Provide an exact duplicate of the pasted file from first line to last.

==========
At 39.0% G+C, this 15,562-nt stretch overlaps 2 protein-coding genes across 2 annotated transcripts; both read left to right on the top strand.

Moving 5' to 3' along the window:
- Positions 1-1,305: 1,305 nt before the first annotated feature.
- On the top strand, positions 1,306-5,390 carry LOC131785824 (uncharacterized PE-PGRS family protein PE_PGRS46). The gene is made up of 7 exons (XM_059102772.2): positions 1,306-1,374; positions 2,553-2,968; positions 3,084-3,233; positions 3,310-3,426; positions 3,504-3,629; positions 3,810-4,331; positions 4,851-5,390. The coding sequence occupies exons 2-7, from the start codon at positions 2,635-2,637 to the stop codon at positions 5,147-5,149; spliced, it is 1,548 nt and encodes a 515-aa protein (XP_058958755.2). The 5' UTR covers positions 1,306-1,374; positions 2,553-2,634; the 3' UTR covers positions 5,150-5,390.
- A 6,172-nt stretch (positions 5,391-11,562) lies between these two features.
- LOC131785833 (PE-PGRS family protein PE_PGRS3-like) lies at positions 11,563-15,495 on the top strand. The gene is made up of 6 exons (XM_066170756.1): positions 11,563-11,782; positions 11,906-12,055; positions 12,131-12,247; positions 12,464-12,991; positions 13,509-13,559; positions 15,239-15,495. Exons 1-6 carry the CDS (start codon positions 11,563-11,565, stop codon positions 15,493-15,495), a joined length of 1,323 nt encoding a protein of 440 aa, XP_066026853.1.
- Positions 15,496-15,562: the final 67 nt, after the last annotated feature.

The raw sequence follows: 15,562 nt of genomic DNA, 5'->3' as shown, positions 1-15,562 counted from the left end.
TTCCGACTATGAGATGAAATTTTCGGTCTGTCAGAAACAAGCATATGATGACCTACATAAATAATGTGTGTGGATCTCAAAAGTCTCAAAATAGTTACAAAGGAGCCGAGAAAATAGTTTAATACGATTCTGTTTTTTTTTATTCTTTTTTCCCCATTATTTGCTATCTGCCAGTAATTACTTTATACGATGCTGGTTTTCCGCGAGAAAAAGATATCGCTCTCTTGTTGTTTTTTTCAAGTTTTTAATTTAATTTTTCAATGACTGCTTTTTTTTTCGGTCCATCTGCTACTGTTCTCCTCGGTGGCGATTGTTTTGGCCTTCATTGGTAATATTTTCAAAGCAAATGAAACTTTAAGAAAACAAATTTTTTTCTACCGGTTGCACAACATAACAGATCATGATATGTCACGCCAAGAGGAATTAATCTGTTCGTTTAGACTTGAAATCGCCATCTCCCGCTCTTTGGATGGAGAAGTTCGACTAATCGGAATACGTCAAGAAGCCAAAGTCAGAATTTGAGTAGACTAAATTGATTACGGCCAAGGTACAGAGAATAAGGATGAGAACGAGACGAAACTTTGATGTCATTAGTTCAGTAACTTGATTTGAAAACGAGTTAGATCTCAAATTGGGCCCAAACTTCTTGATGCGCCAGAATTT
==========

At 39.0% G+C, this 15,562-nt stretch overlaps 2 protein-coding genes across 2 annotated transcripts; both read left to right on the top strand.

Moving 5' to 3' along the window:
- Positions 1-1,305: 1,305 nt before the first annotated feature.
- On the top strand, positions 1,306-5,390 carry LOC131785824 (uncharacterized PE-PGRS family protein PE_PGRS46). The gene is made up of 7 exons (XM_059102772.2): positions 1,306-1,374; positions 2,553-2,968; positions 3,084-3,233; positions 3,310-3,426; positions 3,504-3,629; positions 3,810-4,331; positions 4,851-5,390. The coding sequence occupies exons 2-7, from the start codon at positions 2,635-2,637 to the stop codon at positions 5,147-5,149; spliced, it is 1,548 nt and encodes a 515-aa protein (XP_058958755.2). The 5' UTR covers positions 1,306-1,374; positions 2,553-2,634; the 3' UTR covers positions 5,150-5,390.
- A 6,172-nt stretch (positions 5,391-11,562) lies between these two features.
- LOC131785833 (PE-PGRS family protein PE_PGRS3-like) lies at positions 11,563-15,495 on the top strand. The gene is made up of 6 exons (XM_066170756.1): positions 11,563-11,782; positions 11,906-12,055; positions 12,131-12,247; positions 12,464-12,991; positions 13,509-13,559; positions 15,239-15,495. Exons 1-6 carry the CDS (start codon positions 11,563-11,565, stop codon positions 15,493-15,495), a joined length of 1,323 nt encoding a protein of 440 aa, XP_066026853.1.
- Positions 15,496-15,562: the final 67 nt, after the last annotated feature.

The raw sequence follows: 15,562 nt of genomic DNA, 5'->3' as shown, positions 1-15,562 counted from the left end.
TTCCGACTATGAGATGAAATTTTCGGTCTGTCAGAAACAAGCATATGATGACCTACATAAATAATGTGTGTGGATCTCAAAAGTCTCAAAATAGTTACAAAGGAGCCGAGAAAATAGTTTAATACGATTCTGTTTTTTTTTATTCTTTTTTCCCCATTATTTGCTATCTGCCAGTAATTACTTTATACGATGCTGGTTTTCCGCGAGAAAAAGATATCGCTCTCTTGTTGTTTTTTTCAAGTTTTTAATTTAATTTTTCAATGACTGCTTTTTTTTTCGGTCCATCTGCTACTGTTCTCCTCGGTGGCGATTGTTTTGGCCTTCATTGGTAATATTTTCAAAGCAAATGAAACTTTAAGAAAACAAATTTTTTTCTACCGGTTGCACAACATAACAGATCATGATATGTCACGCCAAGAGGAATTAATCTGTTCGTTTAGACTTGAAATCGCCATCTCCCGCTCTTTGGATGGAGAAGTTCGACTAATCGGAATACGTCAAGAAGCCAAAGTCAGAATTTGAGTAGACTAAATTGATTACGGCCAAGGTACAGAGAATAAGGATGAGAACGAGACGAAACTTTGATGTCATTAGTTCAGTAACTTGATTTGAAAACGAGTTAGATCTCAAATTGGGCCCAAACTTCTTGATGCGCCAGAATTT